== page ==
• chest pain

 

How common are side effects?

Many people take high doses of vitamin D supplements, and the rate of adverse side effects is relatively low.

However, long-term or excessive consumption of vitamin D in supplements or foods can cause adverse side effects.

The body stores vitamin D in fat tissues, and it can take weeks or months for the effects of vitamin D toxicity to fully wear off.

However, some prescription formulas contain a combination of vitamin D and calcitriol. A person with vitamin D toxicity who has taken this combination will usually recover within a few days because calcitriol breaks down quickly in the body.

 

Who should avoid vitamin D?

Vitamin D supplements are not right for everyone.

The supplements can interact with some medications. People on any of the following medicines should consult a doctor before taking vitamin D supplements:

  • steroids
  • phenobarbital and phenytoin, which can treat epilepsy
  • orlistat, a weight loss medication
  • cholestyramine, which can reduce cholesterol

Also, some medical conditions can increase sensitivity to vitamin D. A person with any of the following conditions should consult a doctor before using vitamin D supplements:

 

Signs of too much vitamin D

tired older man with itchy eyes rubbing his eye with glasses off
Unexplained exhaustion may be a sign of too much vitamin D.

Most people who have taken too much vitamin D will experience at least two of the following symptoms within a few days of overdosing:

  • unexplained exhaustion
  • a loss of appetite and weight loss
  • constipation
  • dry mouth
  • skin that is slow to return to normal after being pinched
  • increased thirst and frequency of urination
  • continuous headaches
  • nausea and vomiting
  • reduced reflexes
  • confusion, disorientation, or trouble thinking
  • an irregular heartbeat
  • muscle weakness and reduced muscle tone
  • changes in gait

People with severe or chronic vitamin D toxicity may develop life-threatening symptoms, including:

 

Takeaway

Vitamin D toxicity can cause a wide range of symptoms, and each individual may respond differently.

A person has a higher risk of experiencing toxicity if they have taken supplements over an extended period or taken excessive amounts. This can cause vitamin D to build up in the blood.

The risk of experiencing adverse side effects after absorbing vitamin D from the diet or exposure to the sun is very low.

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Medical News Today: Natural treatments for postpartum swelling

After giving birth, many women notice swelling or puffiness in the skin, especially in the legs and face. This is called postpartum swelling.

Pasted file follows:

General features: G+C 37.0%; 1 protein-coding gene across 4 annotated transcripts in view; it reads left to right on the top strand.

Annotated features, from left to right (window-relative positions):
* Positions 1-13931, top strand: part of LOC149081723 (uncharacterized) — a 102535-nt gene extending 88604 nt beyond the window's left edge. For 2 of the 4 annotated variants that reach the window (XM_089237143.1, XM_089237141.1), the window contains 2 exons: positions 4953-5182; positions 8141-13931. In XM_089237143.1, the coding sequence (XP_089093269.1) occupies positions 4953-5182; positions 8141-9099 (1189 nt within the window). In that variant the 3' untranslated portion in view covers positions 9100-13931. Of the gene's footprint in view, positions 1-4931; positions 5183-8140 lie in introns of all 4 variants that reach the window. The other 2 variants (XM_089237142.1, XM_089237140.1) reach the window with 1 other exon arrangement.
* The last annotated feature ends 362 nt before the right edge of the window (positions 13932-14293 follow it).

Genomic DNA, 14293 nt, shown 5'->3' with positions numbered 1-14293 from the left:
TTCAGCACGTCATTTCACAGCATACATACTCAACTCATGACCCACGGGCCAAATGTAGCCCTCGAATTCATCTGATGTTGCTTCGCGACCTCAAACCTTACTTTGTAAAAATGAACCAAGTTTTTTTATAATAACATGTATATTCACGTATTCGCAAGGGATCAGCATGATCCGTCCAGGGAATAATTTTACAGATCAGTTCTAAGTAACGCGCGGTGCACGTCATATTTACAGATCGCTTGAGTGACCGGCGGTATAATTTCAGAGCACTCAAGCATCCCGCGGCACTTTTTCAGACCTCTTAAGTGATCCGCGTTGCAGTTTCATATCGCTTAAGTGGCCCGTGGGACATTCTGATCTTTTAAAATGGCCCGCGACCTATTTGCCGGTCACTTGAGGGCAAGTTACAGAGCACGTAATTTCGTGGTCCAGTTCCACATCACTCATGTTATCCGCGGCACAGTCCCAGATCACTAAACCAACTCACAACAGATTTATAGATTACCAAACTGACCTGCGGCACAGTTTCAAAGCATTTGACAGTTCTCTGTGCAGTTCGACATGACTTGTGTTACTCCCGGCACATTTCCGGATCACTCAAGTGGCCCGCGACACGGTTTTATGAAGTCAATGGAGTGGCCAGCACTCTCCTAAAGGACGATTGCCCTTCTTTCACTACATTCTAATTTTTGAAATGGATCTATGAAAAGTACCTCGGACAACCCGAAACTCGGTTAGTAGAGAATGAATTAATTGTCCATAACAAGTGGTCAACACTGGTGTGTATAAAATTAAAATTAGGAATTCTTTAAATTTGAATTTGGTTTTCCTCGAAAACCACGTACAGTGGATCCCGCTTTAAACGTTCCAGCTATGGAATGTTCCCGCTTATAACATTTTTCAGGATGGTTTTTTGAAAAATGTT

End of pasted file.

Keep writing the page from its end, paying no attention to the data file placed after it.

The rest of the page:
During pregnancy, the body retains extra water to support the baby, and this water is gradually released through sweating and urination.

In the meantime, various home remedies and exercises can reduce the swelling and associated symptoms.

In this article, we look at the causes and symptoms of postpartum swelling. We also explore natural ways to eliminate it.

Causes of postpartum swelling

Postpartum swelling in ankle and legs causing pain for woman.
A buildup of water in the body during pregnancy may cause postpartum swelling.

Postpartum swelling happens when water weight from pregnancy builds up in the body and remains after the pregnancy has ended.

The swelling usually affects the legs, feet, ankles, and face.

According to the American Pregnancy Association, a woman's body produces 50 percent more blood and body fluids during pregnancy to support the developing baby.

Some research suggests that a woman may retain more than 3.0 kilograms, or 6.6 pounds, of fluid throughout the body.

Postpartum swelling can occur after abdominal or vaginal delivery.

Ten natural treatments for postpartum swelling

After childbirth, the body needs time to recover. Eating properly, resting, and sleeping more than usual will help the body to return to a healthy state.

The following home remedies can help to reduce postpartum swelling by increasing circulation:

1. Drink water

It may be counterintuitive, but staying hydrated can help with losing water weight. This is because dehydration makes the body hold on to extra water.

Water also helps to push waste products through the kidneys, which can keep the body's systems healthy and speed up recovery after pregnancy.

2. Elevate your feet

To reduce swelling in the legs and improve circulation, spend some time with the legs elevated above the level of the heart. This encourages the water to flow throughout the body.